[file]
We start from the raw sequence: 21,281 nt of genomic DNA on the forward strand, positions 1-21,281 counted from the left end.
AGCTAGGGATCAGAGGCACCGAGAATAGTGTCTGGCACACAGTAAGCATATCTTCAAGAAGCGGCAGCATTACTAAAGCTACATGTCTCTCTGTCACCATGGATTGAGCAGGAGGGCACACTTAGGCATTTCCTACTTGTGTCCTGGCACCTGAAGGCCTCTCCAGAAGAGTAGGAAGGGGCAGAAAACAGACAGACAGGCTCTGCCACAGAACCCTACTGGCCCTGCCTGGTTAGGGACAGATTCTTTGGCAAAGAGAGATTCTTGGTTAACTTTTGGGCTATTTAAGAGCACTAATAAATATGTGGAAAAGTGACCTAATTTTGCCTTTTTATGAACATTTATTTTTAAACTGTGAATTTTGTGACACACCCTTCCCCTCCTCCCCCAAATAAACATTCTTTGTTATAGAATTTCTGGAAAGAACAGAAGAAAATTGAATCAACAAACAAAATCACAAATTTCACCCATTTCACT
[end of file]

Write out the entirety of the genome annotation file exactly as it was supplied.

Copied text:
We start from the raw sequence: 21,281 nt of genomic DNA on the forward strand, positions 1-21,281 counted from the left end.
AGCTAGGGATCAGAGGCACCGAGAATAGTGTCTGGCACACAGTAAGCATATCTTCAAGAAGCGGCAGCATTACTAAAGCTACATGTCTCTCTGTCACCATGGATTGAGCAGGAGGGCACACTTAGGCATTTCCTACTTGTGTCCTGGCACCTGAAGGCCTCTCCAGAAGAGTAGGAAGGGGCAGAAAACAGACAGACAGGCTCTGCCACAGAACCCTACTGGCCCTGCCTGGTTAGGGACAGATTCTTTGGCAAAGAGAGATTCTTGGTTAACTTTTGGGCTATTTAAGAGCACTAATAAATATGTGGAAAAGTGACCTAATTTTGCCTTTTTATGAACATTTATTTTTAAACTGTGAATTTTGTGACACACCCTTCCCCTCCTCCCCCAAATAAACATTCTTTGTTATAGAATTTCTGGAAAGAACAGAAGAAAATTGAATCAACAAACAAAATCACAAATTTCACCCATTTCACT